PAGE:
Conclusion Top


This study has provided valuable insight into the current scenario among budding dental practitioners and their awareness in treating pregnant patients. Reviewing their awareness, an acceptable knowledge in some areas is observed, but they still need to have more training and education during their under- and postgraduate life to improve their knowledge of how to handle pregnant dental patients.

Financial support and sponsorship

Nil.

Conflicts of interest

There are no conflicts of interest.



 
  References Top

1.
Ngeow WC, Chai WL. Understanding the dental need and care during pregnancy: A review. Med J Malaysia 1999;54:146-50.  Back to cited text no. 1
    
2.
Gaszyńska E, Klepacz-Szewczyk J, Trafalska E, Garus-Pakowska A, Szatko F. Dental awareness and oral health of pregnant women in Poland. Int J Occup Med Environ Health 2015;28:603-11.  Back to cited text no. 2
    
3.
California Dental Association Foundation, American College of Obstetricians and Gynecologists, District IX. Oral health during pregnancy and early childhood: Evidence-based guidelines for health professionals. J Calif Dent Assoc 2010;38:391-403, 405-40.  Back to cited text no. 3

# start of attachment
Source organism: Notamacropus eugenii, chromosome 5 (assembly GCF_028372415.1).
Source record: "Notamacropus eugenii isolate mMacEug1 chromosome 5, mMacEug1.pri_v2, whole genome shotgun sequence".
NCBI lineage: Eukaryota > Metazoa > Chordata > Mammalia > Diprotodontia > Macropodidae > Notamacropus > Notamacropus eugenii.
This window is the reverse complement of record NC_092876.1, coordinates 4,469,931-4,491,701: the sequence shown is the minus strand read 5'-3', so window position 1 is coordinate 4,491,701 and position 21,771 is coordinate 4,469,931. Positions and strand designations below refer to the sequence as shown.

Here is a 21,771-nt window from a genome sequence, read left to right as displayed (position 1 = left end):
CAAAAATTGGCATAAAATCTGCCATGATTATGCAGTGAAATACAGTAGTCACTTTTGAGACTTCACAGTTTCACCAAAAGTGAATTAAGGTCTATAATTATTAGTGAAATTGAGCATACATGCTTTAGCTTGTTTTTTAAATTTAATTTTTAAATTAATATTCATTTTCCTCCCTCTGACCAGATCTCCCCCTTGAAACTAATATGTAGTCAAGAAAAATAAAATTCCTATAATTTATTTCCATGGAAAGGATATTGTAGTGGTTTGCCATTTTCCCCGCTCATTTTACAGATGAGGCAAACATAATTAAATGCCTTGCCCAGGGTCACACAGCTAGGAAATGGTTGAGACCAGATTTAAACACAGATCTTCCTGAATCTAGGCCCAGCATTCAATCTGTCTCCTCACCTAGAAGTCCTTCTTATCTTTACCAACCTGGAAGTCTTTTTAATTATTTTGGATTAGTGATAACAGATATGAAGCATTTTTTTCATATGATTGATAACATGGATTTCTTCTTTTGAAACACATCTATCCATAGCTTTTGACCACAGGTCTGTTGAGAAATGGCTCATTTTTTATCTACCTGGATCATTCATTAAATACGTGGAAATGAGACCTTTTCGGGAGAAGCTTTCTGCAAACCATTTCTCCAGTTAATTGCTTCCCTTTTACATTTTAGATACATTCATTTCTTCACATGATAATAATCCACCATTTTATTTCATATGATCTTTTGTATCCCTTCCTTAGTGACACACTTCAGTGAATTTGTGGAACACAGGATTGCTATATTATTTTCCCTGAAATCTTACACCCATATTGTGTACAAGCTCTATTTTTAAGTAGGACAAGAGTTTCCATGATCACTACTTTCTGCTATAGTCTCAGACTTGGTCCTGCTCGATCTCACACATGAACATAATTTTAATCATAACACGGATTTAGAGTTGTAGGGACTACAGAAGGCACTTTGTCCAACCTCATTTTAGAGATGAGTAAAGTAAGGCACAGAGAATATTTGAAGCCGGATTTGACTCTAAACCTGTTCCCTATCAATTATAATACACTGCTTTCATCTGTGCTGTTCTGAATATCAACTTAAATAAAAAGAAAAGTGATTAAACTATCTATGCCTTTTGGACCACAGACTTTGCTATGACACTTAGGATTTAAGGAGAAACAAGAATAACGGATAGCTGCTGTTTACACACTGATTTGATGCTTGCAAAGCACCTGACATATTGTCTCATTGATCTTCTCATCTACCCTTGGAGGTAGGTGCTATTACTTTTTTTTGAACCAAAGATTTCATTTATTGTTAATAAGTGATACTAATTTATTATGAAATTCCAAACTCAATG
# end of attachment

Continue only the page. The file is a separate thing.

4.
May L, Suminski RR, Yeung AY, Linklater ER, Christensen C, Jahnke S. Pregnant patient knowledge of and obstetric provider advice on oral health. J Dent Oral Disord Ther 2014;2:1-6.  Back to cited text no. 4
    
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Bamanikar S, Kee LK. Knowledge, attitude and practice of oral and dental healthcare in pregnant women. Oman Med J 2013;28:288-91.  Back to cited text no. 5
    
6.